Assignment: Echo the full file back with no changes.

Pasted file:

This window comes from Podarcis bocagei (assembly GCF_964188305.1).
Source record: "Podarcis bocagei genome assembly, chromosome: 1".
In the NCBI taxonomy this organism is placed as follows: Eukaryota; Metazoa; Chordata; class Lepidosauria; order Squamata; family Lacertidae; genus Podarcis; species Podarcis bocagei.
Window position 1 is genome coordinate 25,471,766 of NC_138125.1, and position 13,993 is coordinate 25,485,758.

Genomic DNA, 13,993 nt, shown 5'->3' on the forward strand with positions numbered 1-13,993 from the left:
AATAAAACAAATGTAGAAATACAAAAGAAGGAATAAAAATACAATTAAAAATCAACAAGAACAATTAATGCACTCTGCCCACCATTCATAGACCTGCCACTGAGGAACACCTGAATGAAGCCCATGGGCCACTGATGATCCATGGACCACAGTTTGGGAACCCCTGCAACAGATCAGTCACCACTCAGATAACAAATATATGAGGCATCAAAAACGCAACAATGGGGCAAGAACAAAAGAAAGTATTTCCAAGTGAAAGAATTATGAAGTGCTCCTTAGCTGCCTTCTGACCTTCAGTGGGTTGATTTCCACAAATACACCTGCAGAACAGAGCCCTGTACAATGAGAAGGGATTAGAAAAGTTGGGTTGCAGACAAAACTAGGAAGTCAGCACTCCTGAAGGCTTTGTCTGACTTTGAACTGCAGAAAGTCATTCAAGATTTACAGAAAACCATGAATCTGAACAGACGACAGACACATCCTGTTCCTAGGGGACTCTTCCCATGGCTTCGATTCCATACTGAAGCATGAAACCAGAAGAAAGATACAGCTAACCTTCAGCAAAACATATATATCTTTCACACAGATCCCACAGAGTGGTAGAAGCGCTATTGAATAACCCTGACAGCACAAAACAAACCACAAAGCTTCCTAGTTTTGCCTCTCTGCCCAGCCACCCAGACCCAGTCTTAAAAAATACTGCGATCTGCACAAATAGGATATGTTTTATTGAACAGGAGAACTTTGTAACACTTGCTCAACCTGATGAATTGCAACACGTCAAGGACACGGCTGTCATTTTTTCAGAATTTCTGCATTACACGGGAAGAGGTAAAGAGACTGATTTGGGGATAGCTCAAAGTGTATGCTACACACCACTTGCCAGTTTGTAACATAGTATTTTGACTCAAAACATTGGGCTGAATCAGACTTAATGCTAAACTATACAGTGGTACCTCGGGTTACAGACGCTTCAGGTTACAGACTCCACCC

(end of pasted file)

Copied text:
This window comes from Podarcis bocagei (assembly GCF_964188305.1).
Source record: "Podarcis bocagei genome assembly, chromosome: 1".
In the NCBI taxonomy this organism is placed as follows: Eukaryota; Metazoa; Chordata; class Lepidosauria; order Squamata; family Lacertidae; genus Podarcis; species Podarcis bocagei.
Window position 1 is genome coordinate 25,471,766 of NC_138125.1, and position 13,993 is coordinate 25,485,758.

Genomic DNA, 13,993 nt, shown 5'->3' on the forward strand with positions numbered 1-13,993 from the left:
AATAAAACAAATGTAGAAATACAAAAGAAGGAATAAAAATACAATTAAAAATCAACAAGAACAATTAATGCACTCTGCCCACCATTCATAGACCTGCCACTGAGGAACACCTGAATGAAGCCCATGGGCCACTGATGATCCATGGACCACAGTTTGGGAACCCCTGCAACAGATCAGTCACCACTCAGATAACAAATATATGAGGCATCAAAAACGCAACAATGGGGCAAGAACAAAAGAAAGTATTTCCAAGTGAAAGAATTATGAAGTGCTCCTTAGCTGCCTTCTGACCTTCAGTGGGTTGATTTCCACAAATACACCTGCAGAACAGAGCCCTGTACAATGAGAAGGGATTAGAAAAGTTGGGTTGCAGACAAAACTAGGAAGTCAGCACTCCTGAAGGCTTTGTCTGACTTTGAACTGCAGAAAGTCATTCAAGATTTACAGAAAACCATGAATCTGAACAGACGACAGACACATCCTGTTCCTAGGGGACTCTTCCCATGGCTTCGATTCCATACTGAAGCATGAAACCAGAAGAAAGATACAGCTAACCTTCAGCAAAACATATATATCTTTCACACAGATCCCACAGAGTGGTAGAAGCGCTATTGAATAACCCTGACAGCACAAAACAAACCACAAAGCTTCCTAGTTTTGCCTCTCTGCCCAGCCACCCAGACCCAGTCTTAAAAAATACTGCGATCTGCACAAATAGGATATGTTTTATTGAACAGGAGAACTTTGTAACACTTGCTCAACCTGATGAATTGCAACACGTCAAGGACACGGCTGTCATTTTTTCAGAATTTCTGCATTACACGGGAAGAGGTAAAGAGACTGATTTGGGGATAGCTCAAAGTGTATGCTACACACCACTTGCCAGTTTGTAACATAGTATTTTGACTCAAAACATTGGGCTGAATCAGACTTAATGCTAAACTATACAGTGGTACCTCGGGTTACAGACGCTTCAGGTTACAGACTCCACCC